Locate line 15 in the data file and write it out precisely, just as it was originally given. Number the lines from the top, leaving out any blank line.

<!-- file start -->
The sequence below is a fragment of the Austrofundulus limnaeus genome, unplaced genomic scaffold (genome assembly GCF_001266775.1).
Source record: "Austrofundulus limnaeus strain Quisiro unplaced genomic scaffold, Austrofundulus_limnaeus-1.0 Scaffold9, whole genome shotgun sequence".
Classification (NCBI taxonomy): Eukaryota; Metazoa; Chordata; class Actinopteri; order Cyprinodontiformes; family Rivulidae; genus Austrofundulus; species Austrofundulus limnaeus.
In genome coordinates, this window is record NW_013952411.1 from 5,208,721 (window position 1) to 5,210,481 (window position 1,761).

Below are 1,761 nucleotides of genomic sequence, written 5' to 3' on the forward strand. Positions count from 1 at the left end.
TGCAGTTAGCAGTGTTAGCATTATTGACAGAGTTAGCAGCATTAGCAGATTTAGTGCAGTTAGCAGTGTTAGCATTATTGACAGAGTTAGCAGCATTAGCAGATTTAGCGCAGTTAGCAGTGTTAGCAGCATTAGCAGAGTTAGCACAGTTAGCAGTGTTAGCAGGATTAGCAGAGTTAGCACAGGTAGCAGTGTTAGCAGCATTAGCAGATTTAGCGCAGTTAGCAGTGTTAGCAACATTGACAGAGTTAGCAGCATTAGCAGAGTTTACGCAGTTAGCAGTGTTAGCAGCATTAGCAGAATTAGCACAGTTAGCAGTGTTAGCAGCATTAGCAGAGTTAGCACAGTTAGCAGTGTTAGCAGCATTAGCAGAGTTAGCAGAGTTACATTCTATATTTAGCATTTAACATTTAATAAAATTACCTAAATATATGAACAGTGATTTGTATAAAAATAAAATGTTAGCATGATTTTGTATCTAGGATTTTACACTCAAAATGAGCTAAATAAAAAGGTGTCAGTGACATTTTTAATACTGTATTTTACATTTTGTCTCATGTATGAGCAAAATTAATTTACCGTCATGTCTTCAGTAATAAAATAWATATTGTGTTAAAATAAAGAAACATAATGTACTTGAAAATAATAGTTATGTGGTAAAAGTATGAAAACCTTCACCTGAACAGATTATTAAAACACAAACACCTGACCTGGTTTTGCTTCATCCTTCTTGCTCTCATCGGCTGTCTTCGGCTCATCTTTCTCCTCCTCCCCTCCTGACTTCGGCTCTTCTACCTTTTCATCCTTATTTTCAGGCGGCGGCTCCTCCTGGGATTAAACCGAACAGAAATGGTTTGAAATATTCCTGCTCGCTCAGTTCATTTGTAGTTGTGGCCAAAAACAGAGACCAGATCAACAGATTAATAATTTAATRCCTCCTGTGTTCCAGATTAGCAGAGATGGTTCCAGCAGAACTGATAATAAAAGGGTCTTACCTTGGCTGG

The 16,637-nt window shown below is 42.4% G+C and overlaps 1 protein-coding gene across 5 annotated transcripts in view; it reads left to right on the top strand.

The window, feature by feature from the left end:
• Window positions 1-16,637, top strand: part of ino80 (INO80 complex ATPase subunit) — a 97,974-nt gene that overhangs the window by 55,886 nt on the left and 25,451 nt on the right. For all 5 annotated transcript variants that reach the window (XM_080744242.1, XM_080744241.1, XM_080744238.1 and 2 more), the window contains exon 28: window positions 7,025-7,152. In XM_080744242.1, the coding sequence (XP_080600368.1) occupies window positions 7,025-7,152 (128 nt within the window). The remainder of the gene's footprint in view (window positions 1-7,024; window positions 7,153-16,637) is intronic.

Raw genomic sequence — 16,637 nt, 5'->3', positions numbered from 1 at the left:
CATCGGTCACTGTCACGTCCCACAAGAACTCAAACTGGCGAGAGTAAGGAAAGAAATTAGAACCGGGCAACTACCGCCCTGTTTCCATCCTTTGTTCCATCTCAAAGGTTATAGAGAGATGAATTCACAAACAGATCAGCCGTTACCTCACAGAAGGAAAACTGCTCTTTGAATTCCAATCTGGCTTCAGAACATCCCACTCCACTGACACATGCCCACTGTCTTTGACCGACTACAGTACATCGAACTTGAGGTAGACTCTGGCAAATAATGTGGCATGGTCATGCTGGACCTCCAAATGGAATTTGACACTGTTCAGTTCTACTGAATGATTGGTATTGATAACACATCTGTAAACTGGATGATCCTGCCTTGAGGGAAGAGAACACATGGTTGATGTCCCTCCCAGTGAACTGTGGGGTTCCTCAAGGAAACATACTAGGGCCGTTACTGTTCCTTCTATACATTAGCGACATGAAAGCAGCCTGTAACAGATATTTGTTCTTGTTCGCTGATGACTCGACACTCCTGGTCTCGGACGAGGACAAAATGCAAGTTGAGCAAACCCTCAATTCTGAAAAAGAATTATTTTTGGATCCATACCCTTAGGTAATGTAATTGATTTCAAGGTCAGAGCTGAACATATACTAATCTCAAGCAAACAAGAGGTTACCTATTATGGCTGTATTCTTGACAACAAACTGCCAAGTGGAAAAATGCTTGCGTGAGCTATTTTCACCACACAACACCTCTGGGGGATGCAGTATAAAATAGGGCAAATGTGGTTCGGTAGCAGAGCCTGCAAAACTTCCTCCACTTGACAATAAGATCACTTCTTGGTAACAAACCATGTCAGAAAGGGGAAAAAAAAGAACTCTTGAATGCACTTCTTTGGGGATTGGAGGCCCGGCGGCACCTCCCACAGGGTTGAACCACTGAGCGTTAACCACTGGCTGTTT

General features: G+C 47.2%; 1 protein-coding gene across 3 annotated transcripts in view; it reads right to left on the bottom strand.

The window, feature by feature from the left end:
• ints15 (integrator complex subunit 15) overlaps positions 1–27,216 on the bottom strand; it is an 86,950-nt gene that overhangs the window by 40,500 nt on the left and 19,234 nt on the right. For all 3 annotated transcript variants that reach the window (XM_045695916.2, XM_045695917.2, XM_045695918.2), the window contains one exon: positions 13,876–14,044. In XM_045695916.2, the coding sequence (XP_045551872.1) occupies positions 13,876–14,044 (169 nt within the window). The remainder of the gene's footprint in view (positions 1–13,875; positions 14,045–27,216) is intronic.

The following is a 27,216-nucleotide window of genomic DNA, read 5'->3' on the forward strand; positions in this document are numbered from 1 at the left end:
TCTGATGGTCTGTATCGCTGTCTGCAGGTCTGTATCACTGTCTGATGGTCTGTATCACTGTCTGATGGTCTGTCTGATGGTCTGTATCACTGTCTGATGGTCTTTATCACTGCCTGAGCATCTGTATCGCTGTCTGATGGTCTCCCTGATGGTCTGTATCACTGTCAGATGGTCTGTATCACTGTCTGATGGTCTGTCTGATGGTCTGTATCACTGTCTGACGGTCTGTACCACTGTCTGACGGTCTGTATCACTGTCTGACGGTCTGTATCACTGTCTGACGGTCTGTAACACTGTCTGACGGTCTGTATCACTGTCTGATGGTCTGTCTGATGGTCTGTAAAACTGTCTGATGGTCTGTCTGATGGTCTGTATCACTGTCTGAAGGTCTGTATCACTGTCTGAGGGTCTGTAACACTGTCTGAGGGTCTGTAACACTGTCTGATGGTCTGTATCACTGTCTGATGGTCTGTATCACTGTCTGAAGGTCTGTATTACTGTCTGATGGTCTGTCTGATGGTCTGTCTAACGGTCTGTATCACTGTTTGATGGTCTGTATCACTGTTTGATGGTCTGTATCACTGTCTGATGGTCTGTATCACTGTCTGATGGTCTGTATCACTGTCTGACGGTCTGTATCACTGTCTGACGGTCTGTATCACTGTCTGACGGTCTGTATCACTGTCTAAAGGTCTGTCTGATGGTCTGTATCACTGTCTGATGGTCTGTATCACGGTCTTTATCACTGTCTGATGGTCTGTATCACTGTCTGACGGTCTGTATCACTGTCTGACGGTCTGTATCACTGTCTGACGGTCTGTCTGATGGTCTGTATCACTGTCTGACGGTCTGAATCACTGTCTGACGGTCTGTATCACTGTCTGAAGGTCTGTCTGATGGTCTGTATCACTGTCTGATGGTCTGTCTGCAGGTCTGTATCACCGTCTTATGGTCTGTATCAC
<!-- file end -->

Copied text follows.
The following is a 27,216-nucleotide window of genomic DNA, read 5'->3' on the forward strand; positions in this document are numbered from 1 at the left end: